When does behaviour cross the line from acceptable to anti-social? This is a question I’ve been asking myself for nearly two years.
I live in a quiet street in Sheffield 7. My neighbours are friendly and quiet and the street is a friendly place to live apart from a single issue which causes stress, intimidation and, in my mind, confusion: anti-social behaviour.
A group of youths, aged 20 to 25, congregate every afternoon and evening on a wall/ corner close to my house.
They come in cars or on foot and shout, play loud music, smoke, litter and generally treat the street like their own.
Residents will not park where they sit as they use the cars as seats and leaning posts. They have no apparent reason for being there other than the fact that no one can stop them.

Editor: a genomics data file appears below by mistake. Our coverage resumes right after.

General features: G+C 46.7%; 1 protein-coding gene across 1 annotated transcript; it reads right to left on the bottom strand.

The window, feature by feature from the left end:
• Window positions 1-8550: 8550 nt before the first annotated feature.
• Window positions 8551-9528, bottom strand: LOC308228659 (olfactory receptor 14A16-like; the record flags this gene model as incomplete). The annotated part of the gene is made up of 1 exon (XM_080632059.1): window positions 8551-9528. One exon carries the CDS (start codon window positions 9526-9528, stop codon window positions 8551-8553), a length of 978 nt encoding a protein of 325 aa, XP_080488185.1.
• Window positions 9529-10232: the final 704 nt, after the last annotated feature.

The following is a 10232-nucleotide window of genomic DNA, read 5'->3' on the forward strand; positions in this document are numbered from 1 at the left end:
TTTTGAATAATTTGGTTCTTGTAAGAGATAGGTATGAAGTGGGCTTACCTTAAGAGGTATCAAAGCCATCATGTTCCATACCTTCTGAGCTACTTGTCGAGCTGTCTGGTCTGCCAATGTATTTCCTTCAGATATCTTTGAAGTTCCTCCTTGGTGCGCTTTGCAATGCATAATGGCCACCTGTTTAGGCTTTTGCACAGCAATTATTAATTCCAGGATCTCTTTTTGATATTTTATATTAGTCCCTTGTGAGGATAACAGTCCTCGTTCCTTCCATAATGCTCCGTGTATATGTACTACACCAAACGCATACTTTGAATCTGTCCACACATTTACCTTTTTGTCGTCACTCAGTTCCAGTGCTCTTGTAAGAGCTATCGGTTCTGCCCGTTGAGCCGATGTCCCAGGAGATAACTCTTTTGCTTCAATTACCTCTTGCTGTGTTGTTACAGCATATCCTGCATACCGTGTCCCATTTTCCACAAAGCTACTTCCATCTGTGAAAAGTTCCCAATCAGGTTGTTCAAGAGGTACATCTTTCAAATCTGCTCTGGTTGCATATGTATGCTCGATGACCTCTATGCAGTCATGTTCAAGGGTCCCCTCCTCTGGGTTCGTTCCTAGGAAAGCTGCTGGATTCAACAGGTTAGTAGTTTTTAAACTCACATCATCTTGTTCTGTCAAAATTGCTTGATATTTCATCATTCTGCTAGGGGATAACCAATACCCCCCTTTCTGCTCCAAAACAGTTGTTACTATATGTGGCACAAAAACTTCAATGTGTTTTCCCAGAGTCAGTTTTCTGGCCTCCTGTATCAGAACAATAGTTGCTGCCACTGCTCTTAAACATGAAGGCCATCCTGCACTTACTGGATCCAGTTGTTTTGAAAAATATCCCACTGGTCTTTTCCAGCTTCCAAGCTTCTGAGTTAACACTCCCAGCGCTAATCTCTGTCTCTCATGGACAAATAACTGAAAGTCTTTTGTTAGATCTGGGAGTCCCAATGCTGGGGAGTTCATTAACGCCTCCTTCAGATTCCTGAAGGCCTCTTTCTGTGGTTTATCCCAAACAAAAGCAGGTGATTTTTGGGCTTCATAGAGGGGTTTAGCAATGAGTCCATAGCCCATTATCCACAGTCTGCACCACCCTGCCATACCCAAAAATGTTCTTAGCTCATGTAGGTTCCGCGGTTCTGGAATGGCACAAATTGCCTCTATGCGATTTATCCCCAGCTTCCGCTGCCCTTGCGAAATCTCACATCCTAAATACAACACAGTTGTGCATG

The police say they can do nothing as they are not committing a crime, yet officers encourage me to report all incidents. These youths use an elderly resident’s wall as a meeting place and when it rains use her alleyway to shelter, in the process trespassing on private land. What actually constitutes anti-social behaviour and what is the point in identifying it to the authorities if there are no powers to stop it?
This intimidating behaviour so close to my house causes me hours of stress and misery, turning my home from a place of safety and joy to an effective prison. If the police can do nothing what is the chance that an ordinary member of the public can do anything?
The police even tell me they know the youths, know where they live and have spoken to their parents regarding the issues. Their parents simply say ‘no that can’t be my son, you have the wrong people’. When will people stand up and take responsibility for their own?
I don’t consider myself to be alone in this and believe it to be a wide spread, low level, problem across the city.
New processes and controls need to be established in order to combat this issue and allow people to enjoy living in their own homes without selfish, ignorant people intruding upon their lives.